The combination of grass and legumes improving forage palatability and nutritional value and increases productivity (Baumont et al., 2008; Olivo et al., 2016). Productive longevity and nutritional value are widely sought in tropical legumes. Forage consortia help stabilize and intensify livestock production (Ramos, Barcellos, & Fenandes, 2010). In addition, this cultivation system is a sustainable production strategy. Muir, Pitman, and Foster (2011), Azevedo Junior et al. (2012), Lüscher, Mueller-Harvey, Soussana, Rees, and Peyraud (2014), McLeod, Banerjee, Bork, Hall, and Hare (2015), and Vrignon-Brenas et al. (2016) have all reported that the forage consortium system helps reduce the consumption of chemical fertilizers and pesticides. Multi-species crops also conserve and increase local biodiversity. Hammond et al. (2014) state that grass-legume consortia not only help improve pasture nutritive value and increase livestock production but they also mitigate greenhouse gases. Lindström, Frankow-Lindberg, Dahlin, Watson, and Wivstad (2014) reported that the presence of red clover in feed system helps increase micronutrient concentrations, provided that the minerals are already available in the soil. Therefore, the effects of mineral nutrient supplementation on pasture legumes require further investigation.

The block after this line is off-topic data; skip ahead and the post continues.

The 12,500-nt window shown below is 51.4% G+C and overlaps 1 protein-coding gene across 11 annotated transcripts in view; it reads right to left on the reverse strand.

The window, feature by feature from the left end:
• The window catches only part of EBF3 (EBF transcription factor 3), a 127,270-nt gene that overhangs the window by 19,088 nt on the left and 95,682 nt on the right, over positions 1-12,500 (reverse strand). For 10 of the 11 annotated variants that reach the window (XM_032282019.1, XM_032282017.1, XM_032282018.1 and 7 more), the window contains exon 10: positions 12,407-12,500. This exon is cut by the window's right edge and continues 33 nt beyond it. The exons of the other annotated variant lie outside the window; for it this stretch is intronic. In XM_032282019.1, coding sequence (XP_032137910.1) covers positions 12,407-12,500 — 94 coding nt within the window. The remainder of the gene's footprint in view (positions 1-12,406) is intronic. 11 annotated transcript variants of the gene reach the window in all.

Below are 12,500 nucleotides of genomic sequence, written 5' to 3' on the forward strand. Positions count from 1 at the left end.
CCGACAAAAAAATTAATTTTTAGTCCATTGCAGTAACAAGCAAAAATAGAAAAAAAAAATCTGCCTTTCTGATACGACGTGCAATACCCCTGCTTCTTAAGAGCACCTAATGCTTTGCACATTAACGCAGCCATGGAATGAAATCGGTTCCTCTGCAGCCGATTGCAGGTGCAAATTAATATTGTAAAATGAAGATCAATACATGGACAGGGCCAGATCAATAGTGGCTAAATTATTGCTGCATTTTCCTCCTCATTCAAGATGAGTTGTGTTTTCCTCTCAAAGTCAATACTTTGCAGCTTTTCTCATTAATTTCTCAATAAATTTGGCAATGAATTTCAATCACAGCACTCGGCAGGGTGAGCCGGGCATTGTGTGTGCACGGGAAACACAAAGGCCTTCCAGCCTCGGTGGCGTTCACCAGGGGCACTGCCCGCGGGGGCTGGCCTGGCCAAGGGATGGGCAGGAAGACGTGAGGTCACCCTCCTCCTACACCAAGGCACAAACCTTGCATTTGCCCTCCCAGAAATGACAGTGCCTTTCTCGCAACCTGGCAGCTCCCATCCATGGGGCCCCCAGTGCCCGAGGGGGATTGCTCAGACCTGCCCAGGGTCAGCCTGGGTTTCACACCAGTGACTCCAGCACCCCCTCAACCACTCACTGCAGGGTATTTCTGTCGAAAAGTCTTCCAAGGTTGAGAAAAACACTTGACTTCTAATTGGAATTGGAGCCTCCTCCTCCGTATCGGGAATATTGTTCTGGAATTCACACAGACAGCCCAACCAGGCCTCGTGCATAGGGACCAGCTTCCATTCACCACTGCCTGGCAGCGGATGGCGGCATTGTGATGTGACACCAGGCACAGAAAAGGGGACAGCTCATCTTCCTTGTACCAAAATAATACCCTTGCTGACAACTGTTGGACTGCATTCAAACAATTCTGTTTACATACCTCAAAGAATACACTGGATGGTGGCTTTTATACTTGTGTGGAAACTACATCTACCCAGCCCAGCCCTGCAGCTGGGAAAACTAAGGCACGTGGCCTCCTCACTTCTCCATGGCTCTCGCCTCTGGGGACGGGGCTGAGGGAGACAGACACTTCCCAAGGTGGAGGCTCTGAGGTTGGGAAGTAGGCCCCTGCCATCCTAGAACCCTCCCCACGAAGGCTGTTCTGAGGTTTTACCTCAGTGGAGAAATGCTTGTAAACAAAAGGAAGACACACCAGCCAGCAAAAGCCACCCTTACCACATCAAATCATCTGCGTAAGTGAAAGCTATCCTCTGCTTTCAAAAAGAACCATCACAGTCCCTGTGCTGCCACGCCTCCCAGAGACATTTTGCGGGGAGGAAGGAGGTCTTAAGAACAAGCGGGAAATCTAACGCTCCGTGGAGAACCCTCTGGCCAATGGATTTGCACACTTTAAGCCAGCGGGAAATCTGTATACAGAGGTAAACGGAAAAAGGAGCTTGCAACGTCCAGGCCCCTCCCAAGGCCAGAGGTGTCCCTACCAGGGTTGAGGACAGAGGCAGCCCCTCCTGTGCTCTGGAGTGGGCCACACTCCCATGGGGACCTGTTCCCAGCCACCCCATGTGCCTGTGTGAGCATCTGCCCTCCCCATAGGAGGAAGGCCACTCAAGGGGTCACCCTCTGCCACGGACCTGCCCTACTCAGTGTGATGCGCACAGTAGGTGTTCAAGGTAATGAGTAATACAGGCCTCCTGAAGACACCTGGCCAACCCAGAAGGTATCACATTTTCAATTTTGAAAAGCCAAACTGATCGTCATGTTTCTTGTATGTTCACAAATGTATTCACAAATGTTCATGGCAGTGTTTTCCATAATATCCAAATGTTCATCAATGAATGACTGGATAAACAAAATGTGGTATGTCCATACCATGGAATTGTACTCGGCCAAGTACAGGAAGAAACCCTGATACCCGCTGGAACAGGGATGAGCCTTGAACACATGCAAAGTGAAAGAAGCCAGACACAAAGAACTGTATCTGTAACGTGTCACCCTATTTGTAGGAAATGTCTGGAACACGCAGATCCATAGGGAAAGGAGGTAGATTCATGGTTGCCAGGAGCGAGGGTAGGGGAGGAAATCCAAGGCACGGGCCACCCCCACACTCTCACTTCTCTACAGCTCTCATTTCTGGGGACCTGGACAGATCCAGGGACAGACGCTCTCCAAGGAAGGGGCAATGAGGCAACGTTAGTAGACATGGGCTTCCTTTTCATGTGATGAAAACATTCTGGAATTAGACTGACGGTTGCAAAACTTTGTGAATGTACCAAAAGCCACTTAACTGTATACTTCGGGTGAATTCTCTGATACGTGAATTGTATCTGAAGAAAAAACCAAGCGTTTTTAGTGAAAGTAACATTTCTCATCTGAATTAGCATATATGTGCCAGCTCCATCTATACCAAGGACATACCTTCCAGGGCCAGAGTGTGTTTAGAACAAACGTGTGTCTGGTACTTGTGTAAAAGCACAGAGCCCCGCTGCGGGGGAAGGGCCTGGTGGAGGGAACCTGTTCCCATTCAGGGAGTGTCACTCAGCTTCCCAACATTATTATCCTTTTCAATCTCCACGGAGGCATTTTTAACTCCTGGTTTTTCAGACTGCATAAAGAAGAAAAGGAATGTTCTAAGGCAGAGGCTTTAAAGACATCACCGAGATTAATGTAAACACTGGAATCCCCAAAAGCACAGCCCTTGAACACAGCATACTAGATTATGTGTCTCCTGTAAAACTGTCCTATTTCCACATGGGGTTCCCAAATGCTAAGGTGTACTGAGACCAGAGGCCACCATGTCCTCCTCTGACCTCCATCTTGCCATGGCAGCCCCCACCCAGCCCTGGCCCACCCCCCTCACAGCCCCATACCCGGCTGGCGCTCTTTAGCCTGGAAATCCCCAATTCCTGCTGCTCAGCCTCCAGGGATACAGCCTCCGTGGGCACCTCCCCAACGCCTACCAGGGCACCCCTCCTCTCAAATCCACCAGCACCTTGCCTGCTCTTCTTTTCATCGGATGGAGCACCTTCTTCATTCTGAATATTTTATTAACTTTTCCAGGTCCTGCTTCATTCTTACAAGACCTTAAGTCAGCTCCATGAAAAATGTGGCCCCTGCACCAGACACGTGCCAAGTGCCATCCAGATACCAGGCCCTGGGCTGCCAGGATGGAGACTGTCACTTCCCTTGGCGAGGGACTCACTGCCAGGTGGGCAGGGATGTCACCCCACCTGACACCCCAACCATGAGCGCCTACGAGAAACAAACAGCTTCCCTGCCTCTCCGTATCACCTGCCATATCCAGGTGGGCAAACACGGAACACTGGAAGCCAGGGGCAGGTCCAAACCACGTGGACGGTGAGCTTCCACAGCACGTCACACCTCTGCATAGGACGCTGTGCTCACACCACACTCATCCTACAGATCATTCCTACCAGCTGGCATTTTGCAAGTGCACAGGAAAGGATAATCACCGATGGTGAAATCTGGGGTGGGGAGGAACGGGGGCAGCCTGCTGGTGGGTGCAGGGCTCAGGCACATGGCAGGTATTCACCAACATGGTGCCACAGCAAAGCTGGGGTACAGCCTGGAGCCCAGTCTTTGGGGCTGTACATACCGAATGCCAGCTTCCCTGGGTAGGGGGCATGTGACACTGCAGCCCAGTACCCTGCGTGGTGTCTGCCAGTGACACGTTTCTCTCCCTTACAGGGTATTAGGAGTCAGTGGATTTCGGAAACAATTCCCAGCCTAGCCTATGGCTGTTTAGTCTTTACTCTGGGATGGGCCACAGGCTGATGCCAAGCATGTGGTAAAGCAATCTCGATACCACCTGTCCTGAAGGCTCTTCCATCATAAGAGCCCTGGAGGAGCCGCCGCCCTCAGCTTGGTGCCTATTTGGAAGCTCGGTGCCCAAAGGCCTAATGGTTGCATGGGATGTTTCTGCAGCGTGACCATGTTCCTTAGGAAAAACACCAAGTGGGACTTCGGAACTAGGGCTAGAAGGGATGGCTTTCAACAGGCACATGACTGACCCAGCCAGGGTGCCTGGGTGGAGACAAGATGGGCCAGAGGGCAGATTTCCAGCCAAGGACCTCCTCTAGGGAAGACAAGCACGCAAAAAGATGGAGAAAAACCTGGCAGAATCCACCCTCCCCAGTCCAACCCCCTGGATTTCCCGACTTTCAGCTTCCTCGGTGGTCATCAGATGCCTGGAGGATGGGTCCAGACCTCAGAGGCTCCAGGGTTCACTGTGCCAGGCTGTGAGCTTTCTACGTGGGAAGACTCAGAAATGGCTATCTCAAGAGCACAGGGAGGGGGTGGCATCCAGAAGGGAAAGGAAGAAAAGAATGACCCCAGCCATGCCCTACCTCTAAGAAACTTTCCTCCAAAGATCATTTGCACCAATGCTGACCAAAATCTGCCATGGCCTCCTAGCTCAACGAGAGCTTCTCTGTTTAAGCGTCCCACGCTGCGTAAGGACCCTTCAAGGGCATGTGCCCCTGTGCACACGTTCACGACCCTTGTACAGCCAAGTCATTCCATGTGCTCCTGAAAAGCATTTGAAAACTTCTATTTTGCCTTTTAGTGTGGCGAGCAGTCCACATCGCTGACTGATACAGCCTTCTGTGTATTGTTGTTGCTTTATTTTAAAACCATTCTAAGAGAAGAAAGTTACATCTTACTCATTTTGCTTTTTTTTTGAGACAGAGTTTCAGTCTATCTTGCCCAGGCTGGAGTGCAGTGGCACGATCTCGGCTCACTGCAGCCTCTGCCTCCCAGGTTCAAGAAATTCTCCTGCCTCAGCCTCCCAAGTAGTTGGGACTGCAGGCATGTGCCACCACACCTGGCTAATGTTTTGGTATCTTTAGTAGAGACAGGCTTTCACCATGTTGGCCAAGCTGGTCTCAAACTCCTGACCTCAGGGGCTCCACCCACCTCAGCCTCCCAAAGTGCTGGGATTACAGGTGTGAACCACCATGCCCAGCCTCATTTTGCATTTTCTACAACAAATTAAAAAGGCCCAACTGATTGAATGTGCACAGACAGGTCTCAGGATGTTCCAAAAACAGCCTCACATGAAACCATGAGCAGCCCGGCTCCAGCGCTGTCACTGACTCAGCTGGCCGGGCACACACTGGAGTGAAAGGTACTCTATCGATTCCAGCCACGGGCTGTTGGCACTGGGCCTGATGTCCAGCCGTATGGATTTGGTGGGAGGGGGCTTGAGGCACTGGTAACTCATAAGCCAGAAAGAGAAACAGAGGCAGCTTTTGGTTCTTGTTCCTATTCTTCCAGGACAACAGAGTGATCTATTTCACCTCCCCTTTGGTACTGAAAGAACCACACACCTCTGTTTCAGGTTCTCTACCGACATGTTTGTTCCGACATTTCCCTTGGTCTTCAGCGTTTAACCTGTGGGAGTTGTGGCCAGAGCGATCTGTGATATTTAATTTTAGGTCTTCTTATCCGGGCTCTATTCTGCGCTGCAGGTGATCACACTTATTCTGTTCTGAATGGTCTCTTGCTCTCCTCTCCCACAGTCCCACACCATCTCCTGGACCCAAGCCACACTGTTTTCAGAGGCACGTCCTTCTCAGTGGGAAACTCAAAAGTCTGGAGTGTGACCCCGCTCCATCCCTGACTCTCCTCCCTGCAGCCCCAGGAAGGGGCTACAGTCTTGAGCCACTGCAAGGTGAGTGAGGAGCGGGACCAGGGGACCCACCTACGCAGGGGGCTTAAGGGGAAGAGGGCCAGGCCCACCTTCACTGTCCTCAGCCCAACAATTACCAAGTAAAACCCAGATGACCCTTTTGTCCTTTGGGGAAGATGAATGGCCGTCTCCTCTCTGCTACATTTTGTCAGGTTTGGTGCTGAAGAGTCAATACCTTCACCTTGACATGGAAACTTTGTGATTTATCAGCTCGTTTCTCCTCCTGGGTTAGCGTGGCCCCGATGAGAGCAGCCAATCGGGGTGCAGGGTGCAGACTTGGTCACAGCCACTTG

Conclusion

Plant consortia increase fodder production and prolong pasture utilization. They help reduce forage shortages and maintain their chemical composition at levels that enhance livestock production.

Acknowledgements

The authors thank the Federal Institute of Education, Science, and Technology (Farroupilha) and the National Council for Scientific and Technological Development (CNPq) for the financial resources they provided to conduct this experiment

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Received: December 27, 2016; Accepted: February 23, 2017

*Author for correspondence. E-mail: antonio.tambara@iffarroupilha.edu.br